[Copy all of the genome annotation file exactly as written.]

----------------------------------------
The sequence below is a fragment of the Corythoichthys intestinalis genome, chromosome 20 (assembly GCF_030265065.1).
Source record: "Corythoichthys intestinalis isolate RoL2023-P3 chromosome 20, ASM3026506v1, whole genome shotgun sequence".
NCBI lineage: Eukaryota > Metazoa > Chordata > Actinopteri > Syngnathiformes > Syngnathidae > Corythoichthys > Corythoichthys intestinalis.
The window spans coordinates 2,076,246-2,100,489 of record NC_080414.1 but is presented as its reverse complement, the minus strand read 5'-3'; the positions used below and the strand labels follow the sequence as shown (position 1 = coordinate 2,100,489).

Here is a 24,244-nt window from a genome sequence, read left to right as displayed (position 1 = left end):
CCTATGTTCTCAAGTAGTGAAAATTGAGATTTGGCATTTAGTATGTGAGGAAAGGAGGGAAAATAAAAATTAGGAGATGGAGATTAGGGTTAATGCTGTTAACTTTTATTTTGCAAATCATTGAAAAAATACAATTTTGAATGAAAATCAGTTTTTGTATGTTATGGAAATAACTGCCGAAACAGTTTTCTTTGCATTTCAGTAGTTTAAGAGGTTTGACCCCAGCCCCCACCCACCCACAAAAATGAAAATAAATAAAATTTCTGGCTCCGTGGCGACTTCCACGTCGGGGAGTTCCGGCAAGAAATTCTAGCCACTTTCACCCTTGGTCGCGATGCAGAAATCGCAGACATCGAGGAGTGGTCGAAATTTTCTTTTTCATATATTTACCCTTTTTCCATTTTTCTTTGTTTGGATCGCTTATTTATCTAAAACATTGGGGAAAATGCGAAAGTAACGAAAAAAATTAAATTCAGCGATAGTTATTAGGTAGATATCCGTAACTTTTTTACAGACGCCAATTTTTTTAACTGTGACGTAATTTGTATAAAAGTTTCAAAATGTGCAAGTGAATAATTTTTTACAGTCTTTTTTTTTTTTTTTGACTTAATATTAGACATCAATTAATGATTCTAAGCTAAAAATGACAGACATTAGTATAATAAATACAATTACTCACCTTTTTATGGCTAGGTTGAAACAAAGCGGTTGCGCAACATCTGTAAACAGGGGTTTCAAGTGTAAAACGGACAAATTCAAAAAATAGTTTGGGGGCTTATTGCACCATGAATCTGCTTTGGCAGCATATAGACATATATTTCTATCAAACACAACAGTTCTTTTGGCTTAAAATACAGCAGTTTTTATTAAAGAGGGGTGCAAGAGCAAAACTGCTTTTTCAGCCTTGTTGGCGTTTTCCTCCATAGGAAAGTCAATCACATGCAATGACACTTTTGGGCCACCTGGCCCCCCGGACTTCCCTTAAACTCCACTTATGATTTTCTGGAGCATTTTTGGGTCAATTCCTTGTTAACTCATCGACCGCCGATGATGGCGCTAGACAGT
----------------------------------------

The sequence below is a fragment of the Corythoichthys intestinalis genome, chromosome 20 (assembly GCF_030265065.1).
Source record: "Corythoichthys intestinalis isolate RoL2023-P3 chromosome 20, ASM3026506v1, whole genome shotgun sequence".
NCBI lineage: Eukaryota > Metazoa > Chordata > Actinopteri > Syngnathiformes > Syngnathidae > Corythoichthys > Corythoichthys intestinalis.
The window spans coordinates 2,076,246-2,100,489 of record NC_080414.1 but is presented as its reverse complement, the minus strand read 5'-3'; the positions used below and the strand labels follow the sequence as shown (position 1 = coordinate 2,100,489).

Here is a 24,244-nt window from a genome sequence, read left to right as displayed (position 1 = left end):
CCTATGTTCTCAAGTAGTGAAAATTGAGATTTGGCATTTAGTATGTGAGGAAAGGAGGGAAAATAAAAATTAGGAGATGGAGATTAGGGTTAATGCTGTTAACTTTTATTTTGCAAATCATTGAAAAAATACAATTTTGAATGAAAATCAGTTTTTGTATGTTATGGAAATAACTGCCGAAACAGTTTTCTTTGCATTTCAGTAGTTTAAGAGGTTTGACCCCAGCCCCCACCCACCCACAAAAATGAAAATAAATAAAATTTCTGGCTCCGTGGCGACTTCCACGTCGGGGAGTTCCGGCAAGAAATTCTAGCCACTTTCACCCTTGGTCGCGATGCAGAAATCGCAGACATCGAGGAGTGGTCGAAATTTTCTTTTTCATATATTTACCCTTTTTCCATTTTTCTTTGTTTGGATCGCTTATTTATCTAAAACATTGGGGAAAATGCGAAAGTAACGAAAAAAATTAAATTCAGCGATAGTTATTAGGTAGATATCCGTAACTTTTTTACAGACGCCAATTTTTTTAACTGTGACGTAATTTGTATAAAAGTTTCAAAATGTGCAAGTGAATAATTTTTTACAGTCTTTTTTTTTTTTTTTGACTTAATATTAGACATCAATTAATGATTCTAAGCTAAAAATGACAGACATTAGTATAATAAATACAATTACTCACCTTTTTATGGCTAGGTTGAAACAAAGCGGTTGCGCAACATCTGTAAACAGGGGTTTCAAGTGTAAAACGGACAAATTCAAAAAATAGTTTGGGGGCTTATTGCACCATGAATCTGCTTTGGCAGCATATAGACATATATTTCTATCAAACACAACAGTTCTTTTGGCTTAAAATACAGCAGTTTTTATTAAAGAGGGGTGCAAGAGCAAAACTGCTTTTTCAGCCTTGTTGGCGTTTTCCTCCATAGGAAAGTCAATCACATGCAATGACACTTTTGGGCCACCTGGCCCCCCGGACTTCCCTTAAACTCCACTTATGATTTTCTGGAGCATTTTTGGGTCAATTCCTTGTTAACTCATCGACCGCCGATGATGGCGCTAGACAGT